How To Invest In Music Bands
LONDON (Reuters) - There's no telling what a $10 investment in U2 in 1985 would be worth today, but a start-up Web site called Sellaband is offering music fans the chance to put their money behind artists they think can climb the charts.
The Amsterdam-based company allows fans -- or what Sellaband calls "believers" -- to invest in unsigned acts in $10 increments. Once an act reaches $50,000, it is given access to a recording studio and professional production, song-writing and marketing expertise.
"What's hoped is that this will offer musicians, especially those who have never been able to get deals, a chance to do something they've never done before, and give them some kind of competitive edge," said Adam Sieff, the former head of jazz for Sony Music UK and Europe, who will work with Sellaband artists.
"It's not going to be the only way, but in a business that's desperate for a new business model, it gives musicians another opportunity," Sieff said.
Investors will get a free copy of the CD, a cut of any CD sales and a share in the advertising revenue generated for the site, www.sellaband.com. Sellaband keeps 40 percent of any music publishing revenue, but none of the recording proceeds.
"If our plan is to take out the middleman, we should not act as a middleman," said Johan Vosmeijer, Sellaband's managing director, and a former Sony BMG executive .
A female-fronted Dutch goth-rock band called Nemesea is on the verge of becoming the first to reach the financing target, after two fans began dueling for a bigger piece of the action.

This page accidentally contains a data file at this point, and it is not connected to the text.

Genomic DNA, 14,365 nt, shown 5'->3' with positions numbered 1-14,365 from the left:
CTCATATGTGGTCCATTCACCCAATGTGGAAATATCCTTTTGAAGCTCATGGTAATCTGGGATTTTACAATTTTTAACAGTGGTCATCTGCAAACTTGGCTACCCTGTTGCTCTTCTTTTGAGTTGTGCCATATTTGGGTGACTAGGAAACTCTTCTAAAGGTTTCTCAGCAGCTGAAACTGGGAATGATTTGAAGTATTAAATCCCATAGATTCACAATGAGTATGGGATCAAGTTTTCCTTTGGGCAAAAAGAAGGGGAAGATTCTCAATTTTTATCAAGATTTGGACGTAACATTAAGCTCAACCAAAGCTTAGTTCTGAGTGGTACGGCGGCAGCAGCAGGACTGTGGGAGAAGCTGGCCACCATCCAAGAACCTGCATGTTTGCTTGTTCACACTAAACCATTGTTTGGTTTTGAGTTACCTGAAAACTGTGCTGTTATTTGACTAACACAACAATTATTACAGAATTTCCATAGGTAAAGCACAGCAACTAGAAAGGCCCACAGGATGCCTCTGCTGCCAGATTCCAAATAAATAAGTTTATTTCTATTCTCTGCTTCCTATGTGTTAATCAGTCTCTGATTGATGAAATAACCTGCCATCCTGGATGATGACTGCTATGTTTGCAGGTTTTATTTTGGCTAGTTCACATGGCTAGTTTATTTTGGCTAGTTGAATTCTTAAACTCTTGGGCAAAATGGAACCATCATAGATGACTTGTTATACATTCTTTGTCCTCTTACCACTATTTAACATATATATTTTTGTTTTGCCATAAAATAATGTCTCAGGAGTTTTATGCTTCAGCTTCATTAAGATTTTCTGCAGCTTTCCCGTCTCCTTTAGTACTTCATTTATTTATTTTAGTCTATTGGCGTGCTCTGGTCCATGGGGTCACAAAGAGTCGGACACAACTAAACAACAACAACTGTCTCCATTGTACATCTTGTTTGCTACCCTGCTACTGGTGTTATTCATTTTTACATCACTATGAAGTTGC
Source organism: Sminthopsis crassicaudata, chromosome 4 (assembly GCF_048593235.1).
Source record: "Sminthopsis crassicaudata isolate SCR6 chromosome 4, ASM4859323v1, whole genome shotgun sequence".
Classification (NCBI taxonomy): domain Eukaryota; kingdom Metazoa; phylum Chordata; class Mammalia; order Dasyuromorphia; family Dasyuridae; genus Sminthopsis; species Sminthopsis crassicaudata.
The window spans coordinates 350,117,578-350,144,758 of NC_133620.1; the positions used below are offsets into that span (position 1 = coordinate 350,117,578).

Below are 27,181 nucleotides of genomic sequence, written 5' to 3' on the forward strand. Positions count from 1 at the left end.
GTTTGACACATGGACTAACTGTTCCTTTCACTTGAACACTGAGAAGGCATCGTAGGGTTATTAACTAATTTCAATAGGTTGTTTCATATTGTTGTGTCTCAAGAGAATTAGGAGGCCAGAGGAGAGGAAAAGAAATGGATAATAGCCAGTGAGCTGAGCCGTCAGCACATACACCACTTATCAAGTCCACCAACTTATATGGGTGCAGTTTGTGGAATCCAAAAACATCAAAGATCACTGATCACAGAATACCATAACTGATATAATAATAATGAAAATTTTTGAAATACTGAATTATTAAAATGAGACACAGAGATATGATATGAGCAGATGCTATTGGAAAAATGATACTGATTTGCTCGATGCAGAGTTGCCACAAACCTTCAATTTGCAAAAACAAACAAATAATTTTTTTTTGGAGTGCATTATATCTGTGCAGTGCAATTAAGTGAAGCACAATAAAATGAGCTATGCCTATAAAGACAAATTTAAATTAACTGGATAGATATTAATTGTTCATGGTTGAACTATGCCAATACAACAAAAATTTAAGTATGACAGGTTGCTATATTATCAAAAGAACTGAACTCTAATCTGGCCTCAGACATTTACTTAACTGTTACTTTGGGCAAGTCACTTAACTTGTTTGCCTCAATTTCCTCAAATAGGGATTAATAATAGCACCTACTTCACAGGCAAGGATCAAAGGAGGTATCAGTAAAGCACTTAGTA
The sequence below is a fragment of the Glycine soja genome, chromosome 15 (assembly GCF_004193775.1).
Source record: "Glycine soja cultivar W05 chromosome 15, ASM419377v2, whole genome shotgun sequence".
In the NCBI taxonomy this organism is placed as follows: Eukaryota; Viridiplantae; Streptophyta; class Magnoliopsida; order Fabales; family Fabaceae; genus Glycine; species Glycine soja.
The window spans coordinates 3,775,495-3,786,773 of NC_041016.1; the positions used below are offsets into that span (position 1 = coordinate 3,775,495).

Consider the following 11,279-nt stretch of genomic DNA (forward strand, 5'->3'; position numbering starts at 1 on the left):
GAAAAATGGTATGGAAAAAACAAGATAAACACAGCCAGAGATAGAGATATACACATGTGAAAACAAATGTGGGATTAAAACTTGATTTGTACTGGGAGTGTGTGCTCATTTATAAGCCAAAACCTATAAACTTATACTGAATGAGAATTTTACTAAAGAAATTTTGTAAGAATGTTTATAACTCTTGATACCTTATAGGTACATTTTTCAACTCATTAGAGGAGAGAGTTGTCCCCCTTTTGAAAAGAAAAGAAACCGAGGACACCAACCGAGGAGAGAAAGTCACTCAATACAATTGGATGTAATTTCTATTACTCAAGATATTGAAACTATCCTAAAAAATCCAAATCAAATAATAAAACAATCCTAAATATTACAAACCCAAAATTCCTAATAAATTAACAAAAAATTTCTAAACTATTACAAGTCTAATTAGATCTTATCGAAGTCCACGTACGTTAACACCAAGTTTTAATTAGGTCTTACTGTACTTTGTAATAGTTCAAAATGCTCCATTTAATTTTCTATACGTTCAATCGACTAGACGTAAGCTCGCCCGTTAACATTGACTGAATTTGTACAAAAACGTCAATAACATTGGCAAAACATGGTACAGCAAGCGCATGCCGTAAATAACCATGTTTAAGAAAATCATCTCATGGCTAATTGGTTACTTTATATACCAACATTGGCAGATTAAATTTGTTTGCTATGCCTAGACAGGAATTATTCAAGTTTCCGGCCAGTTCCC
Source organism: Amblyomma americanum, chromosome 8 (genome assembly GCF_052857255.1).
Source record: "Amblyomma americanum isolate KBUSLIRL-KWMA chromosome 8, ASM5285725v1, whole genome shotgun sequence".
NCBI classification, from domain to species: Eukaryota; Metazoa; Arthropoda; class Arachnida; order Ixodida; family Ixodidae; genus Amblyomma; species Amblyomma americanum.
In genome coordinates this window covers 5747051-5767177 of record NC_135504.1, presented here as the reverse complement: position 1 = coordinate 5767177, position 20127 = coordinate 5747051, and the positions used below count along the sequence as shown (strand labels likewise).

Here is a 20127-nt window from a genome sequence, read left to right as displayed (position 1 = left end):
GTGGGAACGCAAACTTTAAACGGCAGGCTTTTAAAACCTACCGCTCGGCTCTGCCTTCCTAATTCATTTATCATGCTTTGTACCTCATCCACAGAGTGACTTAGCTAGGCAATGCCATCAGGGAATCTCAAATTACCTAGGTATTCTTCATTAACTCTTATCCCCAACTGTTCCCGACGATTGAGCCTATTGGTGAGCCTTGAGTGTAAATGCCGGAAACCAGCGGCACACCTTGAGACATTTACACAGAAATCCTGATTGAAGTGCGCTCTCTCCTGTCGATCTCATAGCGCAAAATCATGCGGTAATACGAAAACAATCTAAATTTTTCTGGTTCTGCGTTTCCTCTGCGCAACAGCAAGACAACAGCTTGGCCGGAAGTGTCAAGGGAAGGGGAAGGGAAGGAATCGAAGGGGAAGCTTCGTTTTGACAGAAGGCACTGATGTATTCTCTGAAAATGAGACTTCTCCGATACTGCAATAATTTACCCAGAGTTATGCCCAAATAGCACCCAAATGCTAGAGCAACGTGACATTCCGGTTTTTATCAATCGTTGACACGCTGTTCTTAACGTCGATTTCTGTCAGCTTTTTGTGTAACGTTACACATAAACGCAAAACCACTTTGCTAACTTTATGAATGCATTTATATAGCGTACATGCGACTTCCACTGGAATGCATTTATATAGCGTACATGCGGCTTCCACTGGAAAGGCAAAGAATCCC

"It took them nine weeks to get to $25,000 and two more to get to $45,000," Vosmeijer said.
He said he has already been approached by a handful of venture capital firms interested in buying Sellaband, but that he and his partner intend to keep it independent.
About 600 singers and bands listed on Sellaband have raised $150,000 from 3,000 investors since the site launched on August 15. Fans are allowed to withdraw their investment or move it to another artist any time before a group reaches the $50,000 mark.
All funds are held in escrow until the threshold is reached, and the interest generated from the accounts goes to Sellaband.
Recording veterans have signed up to work with Sellaband because they think it can fill a void left by the industry consolidation that is siphoning profits back to parent companies instead of using them to develop up-and-coming talent.
"I feel the music business model doesn't work any more," said Tony Platt, producer of AC/DC's "Back in Black," who has signed up to advise Sellaband artists.
"What Sellaband is doing is democratizing music," he said. "It's finding a way that artists don't have to go the route of having to sell millions and millions of records, and hopefully will show that there are other ways of financing music and getting it out to people."
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